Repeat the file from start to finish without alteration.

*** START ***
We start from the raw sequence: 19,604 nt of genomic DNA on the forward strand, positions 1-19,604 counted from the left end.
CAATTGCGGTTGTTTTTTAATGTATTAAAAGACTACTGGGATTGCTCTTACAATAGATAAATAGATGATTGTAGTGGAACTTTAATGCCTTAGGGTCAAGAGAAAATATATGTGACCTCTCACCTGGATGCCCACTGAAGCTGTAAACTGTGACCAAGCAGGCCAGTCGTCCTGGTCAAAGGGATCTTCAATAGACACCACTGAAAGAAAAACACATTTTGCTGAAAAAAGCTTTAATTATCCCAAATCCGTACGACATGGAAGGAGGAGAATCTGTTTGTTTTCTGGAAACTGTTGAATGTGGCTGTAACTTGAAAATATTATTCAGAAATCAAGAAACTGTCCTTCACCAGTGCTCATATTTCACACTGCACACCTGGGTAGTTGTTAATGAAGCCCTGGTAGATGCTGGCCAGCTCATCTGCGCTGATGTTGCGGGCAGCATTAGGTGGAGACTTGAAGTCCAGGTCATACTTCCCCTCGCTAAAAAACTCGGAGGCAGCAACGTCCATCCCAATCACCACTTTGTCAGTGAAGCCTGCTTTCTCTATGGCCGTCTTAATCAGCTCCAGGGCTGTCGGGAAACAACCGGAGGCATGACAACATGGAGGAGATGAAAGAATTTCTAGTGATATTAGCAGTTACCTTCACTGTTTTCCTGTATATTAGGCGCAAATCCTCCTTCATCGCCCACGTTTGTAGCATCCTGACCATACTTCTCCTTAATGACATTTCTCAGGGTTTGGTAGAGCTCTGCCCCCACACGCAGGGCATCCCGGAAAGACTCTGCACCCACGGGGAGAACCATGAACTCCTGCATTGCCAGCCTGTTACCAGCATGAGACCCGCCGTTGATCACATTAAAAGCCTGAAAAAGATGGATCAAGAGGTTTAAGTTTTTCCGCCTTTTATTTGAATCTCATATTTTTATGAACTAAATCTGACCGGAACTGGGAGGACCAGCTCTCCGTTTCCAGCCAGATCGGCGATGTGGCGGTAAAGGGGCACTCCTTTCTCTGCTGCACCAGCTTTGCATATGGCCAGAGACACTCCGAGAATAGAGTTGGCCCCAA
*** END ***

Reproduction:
We start from the raw sequence: 19,604 nt of genomic DNA on the forward strand, positions 1-19,604 counted from the left end.
CAATTGCGGTTGTTTTTTAATGTATTAAAAGACTACTGGGATTGCTCTTACAATAGATAAATAGATGATTGTAGTGGAACTTTAATGCCTTAGGGTCAAGAGAAAATATATGTGACCTCTCACCTGGATGCCCACTGAAGCTGTAAACTGTGACCAAGCAGGCCAGTCGTCCTGGTCAAAGGGATCTTCAATAGACACCACTGAAAGAAAAACACATTTTGCTGAAAAAAGCTTTAATTATCCCAAATCCGTACGACATGGAAGGAGGAGAATCTGTTTGTTTTCTGGAAACTGTTGAATGTGGCTGTAACTTGAAAATATTATTCAGAAATCAAGAAACTGTCCTTCACCAGTGCTCATATTTCACACTGCACACCTGGGTAGTTGTTAATGAAGCCCTGGTAGATGCTGGCCAGCTCATCTGCGCTGATGTTGCGGGCAGCATTAGGTGGAGACTTGAAGTCCAGGTCATACTTCCCCTCGCTAAAAAACTCGGAGGCAGCAACGTCCATCCCAATCACCACTTTGTCAGTGAAGCCTGCTTTCTCTATGGCCGTCTTAATCAGCTCCAGGGCTGTCGGGAAACAACCGGAGGCATGACAACATGGAGGAGATGAAAGAATTTCTAGTGATATTAGCAGTTACCTTCACTGTTTTCCTGTATATTAGGCGCAAATCCTCCTTCATCGCCCACGTTTGTAGCATCCTGACCATACTTCTCCTTAATGACATTTCTCAGGGTTTGGTAGAGCTCTGCCCCCACACGCAGGGCATCCCGGAAAGACTCTGCACCCACGGGGAGAACCATGAACTCCTGCATTGCCAGCCTGTTACCAGCATGAGACCCGCCGTTGATCACATTAAAAGCCTGAAAAAGATGGATCAAGAGGTTTAAGTTTTTCCGCCTTTTATTTGAATCTCATATTTTTATGAACTAAATCTGACCGGAACTGGGAGGACCAGCTCTCCGTTTCCAGCCAGATCGGCGATGTGGCGGTAAAGGGGCACTCCTTTCTCTGCTGCACCAGCTTTGCATATGGCCAGAGACACTCCGAGAATAGAGTTGGCCCCAA